A narrowband is what you get from the factory. A narrow band O2 sensor is only accurate at the stoich ratio, 14.7:1. It's function is limited to reporting if you are above stoich or below stoich, allowing the computer to run the engine in closed loop and maintain 14.7:1. It will NOT accurately read anything other than stoich! (14.7:1). The output is normally 0-1.0 volts. If you do try to use this sensor for tuning anything other than stoich, you will constantly get false and confusing readings, likely causing the tune to be completely off. It is very temperature dependent, and as you are making the pull the voltage output will actually change, even if the AF is the same. Seriously, you can't use one for tuning.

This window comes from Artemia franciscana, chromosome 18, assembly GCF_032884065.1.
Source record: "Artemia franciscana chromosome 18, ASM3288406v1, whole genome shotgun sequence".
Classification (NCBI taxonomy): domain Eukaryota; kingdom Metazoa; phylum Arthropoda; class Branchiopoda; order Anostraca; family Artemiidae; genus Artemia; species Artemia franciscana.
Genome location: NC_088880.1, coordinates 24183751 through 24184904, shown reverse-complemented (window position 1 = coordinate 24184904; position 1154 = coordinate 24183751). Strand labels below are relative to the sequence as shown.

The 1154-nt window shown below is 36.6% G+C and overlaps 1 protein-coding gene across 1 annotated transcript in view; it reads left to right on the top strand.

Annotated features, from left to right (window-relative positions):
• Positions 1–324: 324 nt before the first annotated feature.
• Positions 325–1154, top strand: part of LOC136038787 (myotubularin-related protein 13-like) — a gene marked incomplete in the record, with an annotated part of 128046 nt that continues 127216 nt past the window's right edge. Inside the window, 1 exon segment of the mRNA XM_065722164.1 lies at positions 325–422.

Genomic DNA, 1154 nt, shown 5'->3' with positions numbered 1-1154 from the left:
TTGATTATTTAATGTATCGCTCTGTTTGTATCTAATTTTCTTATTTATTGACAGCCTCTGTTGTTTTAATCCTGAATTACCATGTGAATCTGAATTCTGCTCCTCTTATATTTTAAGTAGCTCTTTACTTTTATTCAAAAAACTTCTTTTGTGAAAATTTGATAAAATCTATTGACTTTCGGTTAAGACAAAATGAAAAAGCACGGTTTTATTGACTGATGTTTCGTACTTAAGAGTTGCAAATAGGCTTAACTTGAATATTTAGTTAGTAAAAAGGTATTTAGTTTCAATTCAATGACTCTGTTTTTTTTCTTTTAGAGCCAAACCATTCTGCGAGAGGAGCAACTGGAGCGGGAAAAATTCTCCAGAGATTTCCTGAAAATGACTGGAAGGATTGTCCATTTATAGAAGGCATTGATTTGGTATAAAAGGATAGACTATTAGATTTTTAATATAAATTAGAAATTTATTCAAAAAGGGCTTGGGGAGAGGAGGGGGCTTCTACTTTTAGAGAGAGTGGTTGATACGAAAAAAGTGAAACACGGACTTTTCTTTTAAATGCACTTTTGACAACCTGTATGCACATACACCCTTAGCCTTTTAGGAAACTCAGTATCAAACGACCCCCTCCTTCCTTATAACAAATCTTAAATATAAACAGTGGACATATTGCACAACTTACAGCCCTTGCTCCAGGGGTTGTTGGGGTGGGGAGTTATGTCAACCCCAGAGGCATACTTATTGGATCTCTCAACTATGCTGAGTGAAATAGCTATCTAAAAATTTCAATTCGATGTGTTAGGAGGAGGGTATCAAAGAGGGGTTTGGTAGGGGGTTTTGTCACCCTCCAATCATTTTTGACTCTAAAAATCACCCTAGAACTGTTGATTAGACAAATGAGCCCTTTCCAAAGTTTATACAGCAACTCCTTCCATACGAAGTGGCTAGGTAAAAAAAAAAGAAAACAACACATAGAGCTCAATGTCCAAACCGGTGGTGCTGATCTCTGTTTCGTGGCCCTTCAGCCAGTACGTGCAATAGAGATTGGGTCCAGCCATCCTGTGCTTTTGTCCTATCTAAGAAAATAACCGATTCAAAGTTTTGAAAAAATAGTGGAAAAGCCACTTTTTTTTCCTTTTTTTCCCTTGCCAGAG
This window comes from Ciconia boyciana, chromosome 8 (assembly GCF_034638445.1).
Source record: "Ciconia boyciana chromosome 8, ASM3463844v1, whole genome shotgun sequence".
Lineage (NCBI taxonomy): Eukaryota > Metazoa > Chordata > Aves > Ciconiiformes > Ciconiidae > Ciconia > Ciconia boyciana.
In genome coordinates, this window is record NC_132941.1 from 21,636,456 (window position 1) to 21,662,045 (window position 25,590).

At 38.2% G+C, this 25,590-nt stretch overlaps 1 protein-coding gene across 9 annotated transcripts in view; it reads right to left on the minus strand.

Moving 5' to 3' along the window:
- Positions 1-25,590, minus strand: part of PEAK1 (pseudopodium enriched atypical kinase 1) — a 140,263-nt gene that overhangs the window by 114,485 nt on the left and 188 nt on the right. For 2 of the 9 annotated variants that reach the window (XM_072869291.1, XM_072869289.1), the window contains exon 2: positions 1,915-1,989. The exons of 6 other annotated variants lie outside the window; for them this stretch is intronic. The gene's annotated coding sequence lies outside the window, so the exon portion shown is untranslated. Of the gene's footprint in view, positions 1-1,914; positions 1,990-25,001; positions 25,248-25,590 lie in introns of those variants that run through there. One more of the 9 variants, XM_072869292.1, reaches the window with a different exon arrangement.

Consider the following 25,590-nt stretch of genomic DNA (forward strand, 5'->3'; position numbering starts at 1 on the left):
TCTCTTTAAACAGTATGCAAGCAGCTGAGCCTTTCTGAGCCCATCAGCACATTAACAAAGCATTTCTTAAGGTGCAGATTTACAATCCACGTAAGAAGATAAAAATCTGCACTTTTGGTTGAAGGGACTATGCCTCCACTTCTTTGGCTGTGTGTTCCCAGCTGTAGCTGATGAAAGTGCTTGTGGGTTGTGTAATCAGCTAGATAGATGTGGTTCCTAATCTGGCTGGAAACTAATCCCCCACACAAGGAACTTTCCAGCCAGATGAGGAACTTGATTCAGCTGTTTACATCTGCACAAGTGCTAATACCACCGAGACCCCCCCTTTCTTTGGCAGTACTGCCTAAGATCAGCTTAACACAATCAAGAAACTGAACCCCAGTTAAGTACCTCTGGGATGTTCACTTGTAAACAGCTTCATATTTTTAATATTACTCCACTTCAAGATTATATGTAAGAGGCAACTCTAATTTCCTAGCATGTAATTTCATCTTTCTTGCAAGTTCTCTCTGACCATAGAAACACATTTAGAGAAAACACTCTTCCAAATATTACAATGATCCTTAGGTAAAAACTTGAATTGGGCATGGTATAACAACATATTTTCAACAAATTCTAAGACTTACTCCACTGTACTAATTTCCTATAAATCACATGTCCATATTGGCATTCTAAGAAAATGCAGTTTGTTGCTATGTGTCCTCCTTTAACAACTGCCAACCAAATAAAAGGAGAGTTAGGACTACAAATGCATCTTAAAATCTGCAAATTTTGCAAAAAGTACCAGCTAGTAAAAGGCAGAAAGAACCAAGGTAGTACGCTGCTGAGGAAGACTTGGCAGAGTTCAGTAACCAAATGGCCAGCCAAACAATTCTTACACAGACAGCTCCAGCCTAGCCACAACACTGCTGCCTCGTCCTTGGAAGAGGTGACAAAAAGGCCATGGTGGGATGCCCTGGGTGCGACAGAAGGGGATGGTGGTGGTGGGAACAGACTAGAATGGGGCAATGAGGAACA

A wideband is the only way to measure the actual air fuel ratio. They are a bit more expensive, but required if you want to see the AF ratio. The typical output can vary between 0-4.0 volts, but it depends on the type of sensor as I recall.
For tuning, the only way to go it wideband. if you buy a narrowband, all your getting is a lightshow straight out of fast and the furious. For people like me that use tuning software to make their own tunes, your car lives and dies by accuracy. and for that, a wideband is the only way.